Katz has a clear investment in Healy's character and convincingly depicts his choices as inevitable even when they become anything but.
    • 64 Metascore
    • 80 John DeFore
    As entertaining as any showbiz documentary in recent memory.
    • 64 Metascore
    • 70 John DeFore
    Following the template of documentaries bent on scaring viewers silly, Oasis winds up with a segment pointing to glimmers of hope, one of which addresses the marketing challenge of convincing citizens that recycled waste water is safe for drinking.
    • 63 Metascore
    • 70 John DeFore
    Entertaining and comprehensive in its account of the man's career.
    • 63 Metascore
    • 60 John DeFore
    Thomas Haden Church hits the exact balance of desperation and resignation demanded by the peculiar story.
    • 63 Metascore
    • 50 John DeFore
    Unfocussed editing and Mark Rivett's unimaginative score contribute to a lightweight feel that is best suited to TV viewing.
    • 63 Metascore
    • 70 John DeFore
    However off-putting this fragmentary approach might be for those who'd prefer a clean chronology of important works and their assimilation into academic histories of art, it's clear by the end that the aesthetic fits the subject like a glove.
    • 63 Metascore
    • 60 John DeFore
    Sam Eidson is perfect for the lead role, but that doesn't exactly guarantee the fanboy crowd will embrace the film.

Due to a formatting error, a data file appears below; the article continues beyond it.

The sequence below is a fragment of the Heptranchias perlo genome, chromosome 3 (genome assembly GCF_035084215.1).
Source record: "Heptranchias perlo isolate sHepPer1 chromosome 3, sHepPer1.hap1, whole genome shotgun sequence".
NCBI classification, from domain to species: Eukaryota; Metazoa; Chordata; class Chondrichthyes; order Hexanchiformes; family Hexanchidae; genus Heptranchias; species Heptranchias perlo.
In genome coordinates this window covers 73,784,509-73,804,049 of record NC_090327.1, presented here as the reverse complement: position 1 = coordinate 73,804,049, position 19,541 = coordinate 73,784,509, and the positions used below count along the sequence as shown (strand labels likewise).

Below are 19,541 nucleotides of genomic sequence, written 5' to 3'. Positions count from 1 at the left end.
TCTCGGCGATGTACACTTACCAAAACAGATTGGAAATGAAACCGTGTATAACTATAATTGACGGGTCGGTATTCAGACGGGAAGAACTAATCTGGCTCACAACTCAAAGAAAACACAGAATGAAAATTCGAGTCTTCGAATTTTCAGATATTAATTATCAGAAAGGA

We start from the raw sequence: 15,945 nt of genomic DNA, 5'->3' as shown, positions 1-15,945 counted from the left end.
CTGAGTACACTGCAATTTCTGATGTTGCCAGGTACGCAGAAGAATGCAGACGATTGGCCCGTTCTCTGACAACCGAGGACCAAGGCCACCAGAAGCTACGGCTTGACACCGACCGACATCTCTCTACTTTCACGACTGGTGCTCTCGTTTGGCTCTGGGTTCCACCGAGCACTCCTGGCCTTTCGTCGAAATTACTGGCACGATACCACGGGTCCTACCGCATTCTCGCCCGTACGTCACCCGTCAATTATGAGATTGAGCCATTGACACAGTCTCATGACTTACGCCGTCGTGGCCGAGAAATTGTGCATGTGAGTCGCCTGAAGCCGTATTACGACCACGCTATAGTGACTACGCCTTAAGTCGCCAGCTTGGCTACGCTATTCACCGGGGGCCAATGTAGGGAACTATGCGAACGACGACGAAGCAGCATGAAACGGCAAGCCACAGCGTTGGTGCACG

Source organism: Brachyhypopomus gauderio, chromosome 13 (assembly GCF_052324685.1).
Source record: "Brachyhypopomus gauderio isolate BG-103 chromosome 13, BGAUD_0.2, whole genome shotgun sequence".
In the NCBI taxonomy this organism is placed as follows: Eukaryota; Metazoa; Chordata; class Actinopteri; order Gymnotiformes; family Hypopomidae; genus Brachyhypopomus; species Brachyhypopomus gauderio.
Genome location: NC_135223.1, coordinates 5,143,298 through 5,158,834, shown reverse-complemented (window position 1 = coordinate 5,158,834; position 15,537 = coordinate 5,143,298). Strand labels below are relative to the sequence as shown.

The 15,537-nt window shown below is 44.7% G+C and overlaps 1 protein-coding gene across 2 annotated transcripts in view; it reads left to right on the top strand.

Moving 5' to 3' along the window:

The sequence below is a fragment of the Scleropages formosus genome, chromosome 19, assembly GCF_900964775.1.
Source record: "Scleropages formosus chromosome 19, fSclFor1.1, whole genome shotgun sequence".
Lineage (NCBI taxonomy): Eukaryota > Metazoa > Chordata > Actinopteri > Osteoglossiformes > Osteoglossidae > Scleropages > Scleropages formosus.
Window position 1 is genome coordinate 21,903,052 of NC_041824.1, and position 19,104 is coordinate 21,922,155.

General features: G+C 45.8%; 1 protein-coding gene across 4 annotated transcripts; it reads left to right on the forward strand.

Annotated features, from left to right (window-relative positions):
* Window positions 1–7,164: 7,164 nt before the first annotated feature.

• 63 Metascore
    • 70 John DeFore
    More warm-hearted than funny, Schwarz's feature debut benefits from an intelligent script and sympathetic lead performance by Griffin Dunne
    • 62 Metascore
    • 70 John DeFore
    Alternates languidly between wistful nostalgia and a more clear-eyed assessment of its protagonist's choices.
    • 62 Metascore
    • 60 John DeFore
    The Source does hold enough anthropological value to please some audiences. Despite lacking the recognition factor and lurid tragedy of a phenomenon like Jonestown, the story should attract viewers on the small screen.
    • 62 Metascore
    • 70 John DeFore
    The premise, and the hijinks that follow, are about as outrageous as anything in today's crop of raunchy comedies. But Nørgaard offers them with a much drier wit than Hollywood typically delivers.
    • 62 Metascore
    • 80 John DeFore
    Carol Morley's sadly fascinating Dreams of a Life, which plays like a more artful cousin to TV's true-crime documentaries, slowly assembles a portrait of Vincent, unfolding in a way that should earn fans in its niche theatrical run.
    • 62 Metascore
    • 70 John DeFore
    Aftermath's avoidance of Holocaust-film tropes lets the picture address weighty historical and moral issues while fitting into the genre shoes of a small-town thriller.
    • 62 Metascore
    • 70 John DeFore
    Nicholas Stoller and Jason Segel's latest collaboration offers a more relatable rom-com scenario while generating laughs that should still satisfy "Forgetting Sarah Marshall" fans.
    • 62 Metascore
    • 70 John DeFore
    Centurion delivers some large-scale action but plays almost like a Roman-era Western in its depiction of a few soldiers trying to get home alive after the slaughter of their comrades.